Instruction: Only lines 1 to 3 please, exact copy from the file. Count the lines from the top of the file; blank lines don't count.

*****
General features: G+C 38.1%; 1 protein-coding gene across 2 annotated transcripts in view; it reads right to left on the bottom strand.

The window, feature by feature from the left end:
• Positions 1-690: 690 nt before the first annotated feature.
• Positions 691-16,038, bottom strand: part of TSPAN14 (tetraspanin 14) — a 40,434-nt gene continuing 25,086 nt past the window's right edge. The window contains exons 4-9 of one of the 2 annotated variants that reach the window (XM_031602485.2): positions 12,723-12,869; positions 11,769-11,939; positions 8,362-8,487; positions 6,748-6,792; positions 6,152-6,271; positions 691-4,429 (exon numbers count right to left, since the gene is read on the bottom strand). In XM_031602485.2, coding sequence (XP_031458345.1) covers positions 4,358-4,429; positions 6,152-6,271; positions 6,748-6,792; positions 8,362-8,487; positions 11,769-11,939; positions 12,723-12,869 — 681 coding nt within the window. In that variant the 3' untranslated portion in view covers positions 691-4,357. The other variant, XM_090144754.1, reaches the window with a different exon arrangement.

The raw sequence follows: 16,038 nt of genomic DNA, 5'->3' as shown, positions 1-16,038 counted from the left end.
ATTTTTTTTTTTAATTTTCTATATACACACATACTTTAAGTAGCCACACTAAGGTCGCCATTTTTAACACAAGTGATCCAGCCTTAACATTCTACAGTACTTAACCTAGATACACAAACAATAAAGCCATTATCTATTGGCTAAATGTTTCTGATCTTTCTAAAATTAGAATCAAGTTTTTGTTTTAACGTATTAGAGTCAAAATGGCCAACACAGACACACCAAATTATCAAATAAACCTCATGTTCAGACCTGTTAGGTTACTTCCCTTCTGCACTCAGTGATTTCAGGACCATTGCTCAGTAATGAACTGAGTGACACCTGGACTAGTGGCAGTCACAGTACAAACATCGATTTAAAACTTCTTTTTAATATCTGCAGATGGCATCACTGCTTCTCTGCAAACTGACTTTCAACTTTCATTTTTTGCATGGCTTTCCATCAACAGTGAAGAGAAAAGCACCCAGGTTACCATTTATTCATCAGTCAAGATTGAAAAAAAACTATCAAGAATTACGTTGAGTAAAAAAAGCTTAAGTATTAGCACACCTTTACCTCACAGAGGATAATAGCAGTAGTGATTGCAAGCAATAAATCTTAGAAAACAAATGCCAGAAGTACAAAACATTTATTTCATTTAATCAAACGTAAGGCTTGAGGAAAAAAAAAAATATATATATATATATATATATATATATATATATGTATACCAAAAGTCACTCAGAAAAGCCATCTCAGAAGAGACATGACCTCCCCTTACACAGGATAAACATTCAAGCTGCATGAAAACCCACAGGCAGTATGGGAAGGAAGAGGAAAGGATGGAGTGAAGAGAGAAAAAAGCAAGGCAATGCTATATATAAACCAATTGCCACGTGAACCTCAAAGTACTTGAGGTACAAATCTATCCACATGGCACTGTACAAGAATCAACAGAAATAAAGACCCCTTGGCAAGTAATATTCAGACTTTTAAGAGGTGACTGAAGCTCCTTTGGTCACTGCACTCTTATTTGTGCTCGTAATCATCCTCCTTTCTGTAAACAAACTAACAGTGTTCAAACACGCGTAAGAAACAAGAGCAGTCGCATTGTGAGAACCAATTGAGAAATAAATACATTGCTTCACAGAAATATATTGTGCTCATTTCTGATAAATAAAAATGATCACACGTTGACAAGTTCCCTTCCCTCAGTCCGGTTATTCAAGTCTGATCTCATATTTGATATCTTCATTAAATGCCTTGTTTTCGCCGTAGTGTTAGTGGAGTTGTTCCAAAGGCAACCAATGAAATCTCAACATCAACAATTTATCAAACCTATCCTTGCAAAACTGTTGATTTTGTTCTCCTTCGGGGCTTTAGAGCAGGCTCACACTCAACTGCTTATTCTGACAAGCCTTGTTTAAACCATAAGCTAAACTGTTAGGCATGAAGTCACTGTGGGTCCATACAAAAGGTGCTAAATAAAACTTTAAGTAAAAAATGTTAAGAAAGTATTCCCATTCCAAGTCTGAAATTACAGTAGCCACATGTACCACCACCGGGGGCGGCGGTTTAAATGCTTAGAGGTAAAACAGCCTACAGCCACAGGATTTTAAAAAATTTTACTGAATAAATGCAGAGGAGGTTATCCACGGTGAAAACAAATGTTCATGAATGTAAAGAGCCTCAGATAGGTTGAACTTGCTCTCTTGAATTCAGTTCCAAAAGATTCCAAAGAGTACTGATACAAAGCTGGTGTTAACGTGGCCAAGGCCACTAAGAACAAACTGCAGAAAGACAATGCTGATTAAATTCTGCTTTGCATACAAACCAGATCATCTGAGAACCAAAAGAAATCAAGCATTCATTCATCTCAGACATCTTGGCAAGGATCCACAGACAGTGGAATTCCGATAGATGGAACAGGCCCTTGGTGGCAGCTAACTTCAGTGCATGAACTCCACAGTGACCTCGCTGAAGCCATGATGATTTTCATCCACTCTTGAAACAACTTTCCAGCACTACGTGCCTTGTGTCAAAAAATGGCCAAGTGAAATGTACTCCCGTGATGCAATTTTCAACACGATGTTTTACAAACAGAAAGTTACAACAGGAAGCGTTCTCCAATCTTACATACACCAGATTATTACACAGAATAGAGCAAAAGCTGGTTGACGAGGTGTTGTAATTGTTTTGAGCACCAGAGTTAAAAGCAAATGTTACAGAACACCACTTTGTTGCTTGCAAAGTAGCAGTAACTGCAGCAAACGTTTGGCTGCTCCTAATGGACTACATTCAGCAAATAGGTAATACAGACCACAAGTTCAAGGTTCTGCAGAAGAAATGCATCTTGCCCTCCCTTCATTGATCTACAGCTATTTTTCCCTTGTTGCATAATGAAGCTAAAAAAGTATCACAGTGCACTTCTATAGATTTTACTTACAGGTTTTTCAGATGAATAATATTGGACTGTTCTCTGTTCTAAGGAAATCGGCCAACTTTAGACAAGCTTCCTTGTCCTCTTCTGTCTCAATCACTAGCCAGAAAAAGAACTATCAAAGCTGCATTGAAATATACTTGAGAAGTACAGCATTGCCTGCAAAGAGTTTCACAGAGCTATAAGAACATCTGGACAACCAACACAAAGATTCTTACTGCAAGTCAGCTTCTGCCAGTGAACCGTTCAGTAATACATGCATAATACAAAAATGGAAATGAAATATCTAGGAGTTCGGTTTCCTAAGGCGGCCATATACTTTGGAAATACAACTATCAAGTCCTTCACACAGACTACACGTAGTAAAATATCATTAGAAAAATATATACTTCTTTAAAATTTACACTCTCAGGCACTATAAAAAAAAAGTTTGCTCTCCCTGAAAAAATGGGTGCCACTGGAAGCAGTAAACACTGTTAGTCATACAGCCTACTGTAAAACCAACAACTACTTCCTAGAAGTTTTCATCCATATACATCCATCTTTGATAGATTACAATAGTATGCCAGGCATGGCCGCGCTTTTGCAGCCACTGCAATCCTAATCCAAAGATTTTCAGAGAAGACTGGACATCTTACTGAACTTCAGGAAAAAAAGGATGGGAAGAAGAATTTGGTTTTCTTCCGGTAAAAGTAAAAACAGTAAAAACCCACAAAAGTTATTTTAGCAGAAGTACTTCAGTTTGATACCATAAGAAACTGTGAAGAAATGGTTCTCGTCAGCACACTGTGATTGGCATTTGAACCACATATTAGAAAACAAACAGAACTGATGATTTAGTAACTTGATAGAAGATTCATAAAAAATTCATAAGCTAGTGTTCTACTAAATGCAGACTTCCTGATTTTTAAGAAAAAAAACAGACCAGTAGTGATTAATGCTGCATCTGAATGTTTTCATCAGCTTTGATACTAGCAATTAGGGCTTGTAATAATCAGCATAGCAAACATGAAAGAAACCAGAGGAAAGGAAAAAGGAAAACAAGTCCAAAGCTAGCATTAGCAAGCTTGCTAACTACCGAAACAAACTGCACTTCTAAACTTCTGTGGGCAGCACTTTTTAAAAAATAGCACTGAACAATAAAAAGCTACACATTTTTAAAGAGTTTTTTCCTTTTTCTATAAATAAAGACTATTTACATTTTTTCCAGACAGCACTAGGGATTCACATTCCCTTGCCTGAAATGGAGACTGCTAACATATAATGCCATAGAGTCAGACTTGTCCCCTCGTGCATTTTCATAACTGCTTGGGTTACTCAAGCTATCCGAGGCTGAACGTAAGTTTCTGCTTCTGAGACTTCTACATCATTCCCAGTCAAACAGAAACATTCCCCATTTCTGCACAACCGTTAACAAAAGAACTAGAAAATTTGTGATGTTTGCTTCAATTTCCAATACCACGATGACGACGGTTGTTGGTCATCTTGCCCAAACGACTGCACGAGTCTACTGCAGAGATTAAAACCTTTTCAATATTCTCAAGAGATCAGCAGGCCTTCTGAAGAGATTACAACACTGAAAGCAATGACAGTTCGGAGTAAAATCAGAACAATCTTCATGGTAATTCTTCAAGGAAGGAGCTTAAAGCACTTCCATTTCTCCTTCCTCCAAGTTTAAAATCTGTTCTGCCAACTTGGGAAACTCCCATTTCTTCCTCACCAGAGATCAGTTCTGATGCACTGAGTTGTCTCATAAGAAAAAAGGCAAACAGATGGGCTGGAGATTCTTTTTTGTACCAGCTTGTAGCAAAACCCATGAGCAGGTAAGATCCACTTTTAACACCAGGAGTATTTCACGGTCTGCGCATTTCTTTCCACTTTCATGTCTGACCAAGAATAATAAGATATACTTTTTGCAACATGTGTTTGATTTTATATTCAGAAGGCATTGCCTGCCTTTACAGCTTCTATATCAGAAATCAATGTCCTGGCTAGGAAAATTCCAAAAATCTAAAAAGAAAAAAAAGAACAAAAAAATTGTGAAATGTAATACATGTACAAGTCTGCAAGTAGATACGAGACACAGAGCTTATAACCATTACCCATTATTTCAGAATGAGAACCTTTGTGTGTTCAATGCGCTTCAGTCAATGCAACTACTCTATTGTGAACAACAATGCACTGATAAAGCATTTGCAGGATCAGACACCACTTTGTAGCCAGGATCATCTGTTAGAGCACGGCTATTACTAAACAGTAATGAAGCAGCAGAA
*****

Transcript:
General features: G+C 38.1%; 1 protein-coding gene across 2 annotated transcripts in view; it reads right to left on the bottom strand.

The window, feature by feature from the left end:
• Positions 1-690: 690 nt before the first annotated feature.